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Cost-effectiveness of Electronic- and Clinician-Delivered Screening, Brief Intervention, and Referral to Treatment for Women in Reproductive Health Centers.

Research paper by Todd A TA Olmstead, Kimberly A KA Yonkers, Steven J SJ Ondersma, Ariadna A Forray, Kathryn K Gilstad-Hayden, Steve S Martino

Indexed on: 23 May '19Published on: 22 May '19Published in: Addiction



Abstract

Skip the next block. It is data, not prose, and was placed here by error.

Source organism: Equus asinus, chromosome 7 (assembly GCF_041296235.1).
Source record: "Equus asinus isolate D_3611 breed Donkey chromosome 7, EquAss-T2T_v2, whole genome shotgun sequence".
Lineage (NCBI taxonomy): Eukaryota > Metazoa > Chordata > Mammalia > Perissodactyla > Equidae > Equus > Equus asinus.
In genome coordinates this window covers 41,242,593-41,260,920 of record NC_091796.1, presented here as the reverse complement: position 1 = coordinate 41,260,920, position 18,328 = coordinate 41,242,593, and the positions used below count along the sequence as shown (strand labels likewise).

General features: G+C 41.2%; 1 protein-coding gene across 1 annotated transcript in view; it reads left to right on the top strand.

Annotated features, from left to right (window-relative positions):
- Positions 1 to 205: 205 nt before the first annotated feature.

To determine the cost-effectiveness of electronic- and clinician-delivered SBIRT (Screening, Brief Intervention and Referral to Treatment) for reducing primary substance use among women treated in reproductive health centers. Cost-effectiveness analysis based on a randomized controlled trial. New Haven, Connecticut, USA. A convenience sample of 439 women seeking routine care in reproductive health centers who used cigarettes, risky amounts of alcohol, illicit drugs, or misused prescription medication. Participants were randomized to enhanced usual care (EUC, N=151), electronic-delivered SBIRT (e-SBIRT, N=143), or clinician-delivered SBIRT (SBIRT, N=145). The primary outcome was days of primary substance abstinence during the 6-month follow-up period. To account for the possibility that patients might substitute a different drug for their primary substance during the 6-month follow-up period, we also considered the number of days of abstinence from all substances. Incremental cost-effectiveness ratios and cost-effectiveness acceptability curves determined the relative cost-effectiveness of the three conditions from both the clinic and patient perspectives. From a healthcare provider perspective, e-SBIRT is likely (with probability greater than 0.5) to be cost-effective for any willingness-to-pay value for an additional day of primary-substance abstinence and an additional day of all-substance abstinence. From a patient perspective, EUC is most likely to be the cost-effective intervention when the willingness to pay for an additional day of abstinence (both primary-substance and all-substance) is less than $0.18, and e-SBIRT is most likely to be the cost-effective intervention when the willingness to pay for an additional day of abstinence (both primary-substance and all-substance) is greater than $0.18. e-SBIRT could be a cost-effective approach, from both healthcare provider and patient perspectives, for use in reproductive health centers to help women reduce substance misuse. This article is protected by copyright. All rights reserved.